I’ve always struggled with confidence. Ever since I was little, I remember being insecure about how I looked. I wasn’t overweight as a child or a teenager, but I had a larger build than most girls. Thus, I thought I was fat—when in fact I was just different.
When I was really young, I had a wild imagination and loved pretend play and once I started school, other kids found me to be weird. I was made fun of and didn’t have friends because of it. So I eventually believed I was weird, too.
I threw away my Barbies and quit wanting to be an actress and made myself as “normal” as I could be. I stuffed down any eccentric or goofy behavior. I dieted from an early age, I cried in dressing rooms because I looked different in a bathing suit than other girls.
I wanted so badly to mold myself into what I thought I should be.
Fast forward to adulthood. I still struggle with body image issues. I still get insecure if I feel I’ve acted too goofy or made a fool of myself. Pretty much, if I have been anything but perfect, I spend hours beating myself up about it.
This need for perfection in my life trickled over into motherhood as well. I beat myself up for things about my pregnancy and birth I had no control over. Then I found myself comparing myself to other mothers, from postpartum bodies to how they put their babies to sleep at night. But in the last few weeks, I have had an aha moment . . .
My daughter doesn’t need perfect. She just needs me.
She doesn’t care what size I am, and honestly, she never will. Heck, she loves when I’m goofy and over-the-top.
The way she smiles at me is indescribable. We catch each other’s eyes, and she smiles so big my heart could burst. She doesn’t see a single flaw. She doesn’t even know flaws exist yet. Her innocence and purity are magical. And I realize, why don’t I see myself the way my daughter sees me? Because at the end of the day, isn’t that what matters the most?
She isn’t tainted by my insecurities yet. I haven’t accidentally influenced her to be negative about self-image. That’s later down the road if I’m not careful. And with all of my heart, I don’t want that to be the case.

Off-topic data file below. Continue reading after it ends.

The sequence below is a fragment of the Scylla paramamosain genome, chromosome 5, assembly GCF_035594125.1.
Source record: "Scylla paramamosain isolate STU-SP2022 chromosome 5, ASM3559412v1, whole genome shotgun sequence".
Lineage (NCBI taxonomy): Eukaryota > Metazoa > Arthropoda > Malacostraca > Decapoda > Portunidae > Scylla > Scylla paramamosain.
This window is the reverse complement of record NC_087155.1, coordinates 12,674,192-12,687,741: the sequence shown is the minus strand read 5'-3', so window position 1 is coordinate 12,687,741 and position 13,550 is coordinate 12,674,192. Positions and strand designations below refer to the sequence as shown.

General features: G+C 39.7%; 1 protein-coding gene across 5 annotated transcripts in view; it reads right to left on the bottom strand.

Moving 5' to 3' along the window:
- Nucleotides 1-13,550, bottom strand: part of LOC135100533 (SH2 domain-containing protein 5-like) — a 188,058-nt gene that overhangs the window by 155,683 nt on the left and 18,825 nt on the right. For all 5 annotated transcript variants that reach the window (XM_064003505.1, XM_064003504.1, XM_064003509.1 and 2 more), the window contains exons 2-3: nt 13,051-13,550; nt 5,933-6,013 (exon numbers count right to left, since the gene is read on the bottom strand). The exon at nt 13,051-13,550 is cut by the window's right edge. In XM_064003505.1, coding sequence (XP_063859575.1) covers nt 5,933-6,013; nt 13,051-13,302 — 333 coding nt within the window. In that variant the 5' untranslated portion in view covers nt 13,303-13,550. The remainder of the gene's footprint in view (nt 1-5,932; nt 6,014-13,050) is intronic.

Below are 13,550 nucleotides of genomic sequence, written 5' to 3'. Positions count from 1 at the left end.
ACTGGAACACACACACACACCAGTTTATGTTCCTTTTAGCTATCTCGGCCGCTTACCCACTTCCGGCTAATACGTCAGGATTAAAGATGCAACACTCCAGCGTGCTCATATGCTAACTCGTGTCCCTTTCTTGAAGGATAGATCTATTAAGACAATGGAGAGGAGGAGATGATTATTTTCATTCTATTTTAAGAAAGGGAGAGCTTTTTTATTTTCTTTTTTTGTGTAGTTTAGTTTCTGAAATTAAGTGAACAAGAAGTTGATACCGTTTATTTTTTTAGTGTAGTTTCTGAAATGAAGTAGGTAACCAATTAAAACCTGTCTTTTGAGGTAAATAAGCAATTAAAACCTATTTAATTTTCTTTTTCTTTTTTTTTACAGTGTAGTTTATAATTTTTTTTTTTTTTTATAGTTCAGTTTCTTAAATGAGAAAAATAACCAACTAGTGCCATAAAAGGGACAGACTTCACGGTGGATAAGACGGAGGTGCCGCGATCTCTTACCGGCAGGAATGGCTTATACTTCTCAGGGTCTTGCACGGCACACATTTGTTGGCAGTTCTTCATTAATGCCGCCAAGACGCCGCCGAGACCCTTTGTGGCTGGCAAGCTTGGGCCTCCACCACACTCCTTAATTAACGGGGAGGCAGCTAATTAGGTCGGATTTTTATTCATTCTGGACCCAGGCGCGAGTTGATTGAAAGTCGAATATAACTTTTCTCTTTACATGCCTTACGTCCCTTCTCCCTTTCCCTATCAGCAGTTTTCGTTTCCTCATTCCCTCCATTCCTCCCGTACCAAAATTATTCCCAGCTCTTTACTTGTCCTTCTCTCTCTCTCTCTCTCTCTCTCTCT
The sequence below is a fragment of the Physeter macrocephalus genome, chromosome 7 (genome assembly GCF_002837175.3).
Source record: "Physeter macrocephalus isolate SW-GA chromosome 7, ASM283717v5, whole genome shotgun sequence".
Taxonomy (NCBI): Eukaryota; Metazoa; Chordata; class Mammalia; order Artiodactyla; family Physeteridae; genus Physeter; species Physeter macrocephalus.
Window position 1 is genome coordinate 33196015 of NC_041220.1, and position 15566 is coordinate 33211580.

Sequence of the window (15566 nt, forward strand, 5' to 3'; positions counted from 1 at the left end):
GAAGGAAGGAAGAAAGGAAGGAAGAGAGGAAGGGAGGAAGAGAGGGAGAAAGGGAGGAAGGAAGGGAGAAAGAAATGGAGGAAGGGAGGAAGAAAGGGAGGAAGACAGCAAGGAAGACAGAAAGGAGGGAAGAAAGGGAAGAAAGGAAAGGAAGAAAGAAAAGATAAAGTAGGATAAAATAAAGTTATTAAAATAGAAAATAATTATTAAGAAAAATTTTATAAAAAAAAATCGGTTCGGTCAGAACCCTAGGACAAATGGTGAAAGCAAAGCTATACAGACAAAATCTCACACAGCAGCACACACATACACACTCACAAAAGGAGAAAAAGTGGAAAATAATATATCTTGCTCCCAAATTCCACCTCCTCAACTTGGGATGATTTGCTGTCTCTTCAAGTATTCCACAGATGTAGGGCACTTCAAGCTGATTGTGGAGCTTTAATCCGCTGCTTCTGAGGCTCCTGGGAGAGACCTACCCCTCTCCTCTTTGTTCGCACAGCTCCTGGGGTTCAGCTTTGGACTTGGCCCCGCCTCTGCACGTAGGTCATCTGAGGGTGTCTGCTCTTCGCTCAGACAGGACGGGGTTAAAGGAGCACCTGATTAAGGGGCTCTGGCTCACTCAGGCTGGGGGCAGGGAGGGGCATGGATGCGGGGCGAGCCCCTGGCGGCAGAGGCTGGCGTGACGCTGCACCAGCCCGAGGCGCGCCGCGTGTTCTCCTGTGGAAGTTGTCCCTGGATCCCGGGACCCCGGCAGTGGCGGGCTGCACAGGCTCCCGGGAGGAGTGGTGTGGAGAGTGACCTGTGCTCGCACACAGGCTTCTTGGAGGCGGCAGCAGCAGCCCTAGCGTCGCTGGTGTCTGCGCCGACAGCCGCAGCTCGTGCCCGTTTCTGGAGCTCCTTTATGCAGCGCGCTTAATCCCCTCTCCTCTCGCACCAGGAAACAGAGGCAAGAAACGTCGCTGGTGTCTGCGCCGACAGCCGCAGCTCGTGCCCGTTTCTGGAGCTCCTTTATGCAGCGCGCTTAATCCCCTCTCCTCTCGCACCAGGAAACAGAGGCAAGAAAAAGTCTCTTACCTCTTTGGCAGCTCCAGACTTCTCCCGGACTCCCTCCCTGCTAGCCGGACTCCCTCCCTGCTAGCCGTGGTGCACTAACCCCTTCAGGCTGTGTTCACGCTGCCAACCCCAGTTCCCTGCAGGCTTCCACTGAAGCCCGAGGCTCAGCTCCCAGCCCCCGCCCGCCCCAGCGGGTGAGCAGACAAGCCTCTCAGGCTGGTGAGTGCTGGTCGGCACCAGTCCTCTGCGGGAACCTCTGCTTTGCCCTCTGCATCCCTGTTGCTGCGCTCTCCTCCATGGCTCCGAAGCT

I want my daughter to think of me as strong, confident, and happy. I admit I am not always those things. I struggle with my own demons with depression and PPD. But man, what a wonderful world we would live in if we lived up to the superheroes our children believed us to be?
So when she looks at me with her big blue eyes and toothless smile, or I’m rocking her to sleep because she’s teething and just needs her mommy, I feel like I am in a different dimension. Where nothing matters, save the time we are spending together. In those moments, I am reminded I need to love myself the way she does. I need to see myself the way she sees me.
What truly matters is the time we take to be present with our littles. They don’t care what we look like, or dress like, or if we act too goofy (well, not until they’re teenagers anyway).
I don’t want to waste precious time worrying about being perfect.
And once you have children, you realize time really is precious. Now, I’m not saying we shouldn’t be healthy or take pride in what we look like. But the self-loathing and comparison HAS to stop. I’m talking about the time wasted in hating my body or beating myself up for something I said. The time wasted trying to be perfect.
To them, we are perfect—imperfections and all. So let’s be inspired by their intoxicating smiles and breathtaking innocence, and in turn, learn to love ourselves. And then when they grow up, hopefully, they don’t need to read as many self-help books as we did.
Previously published on the author’s blog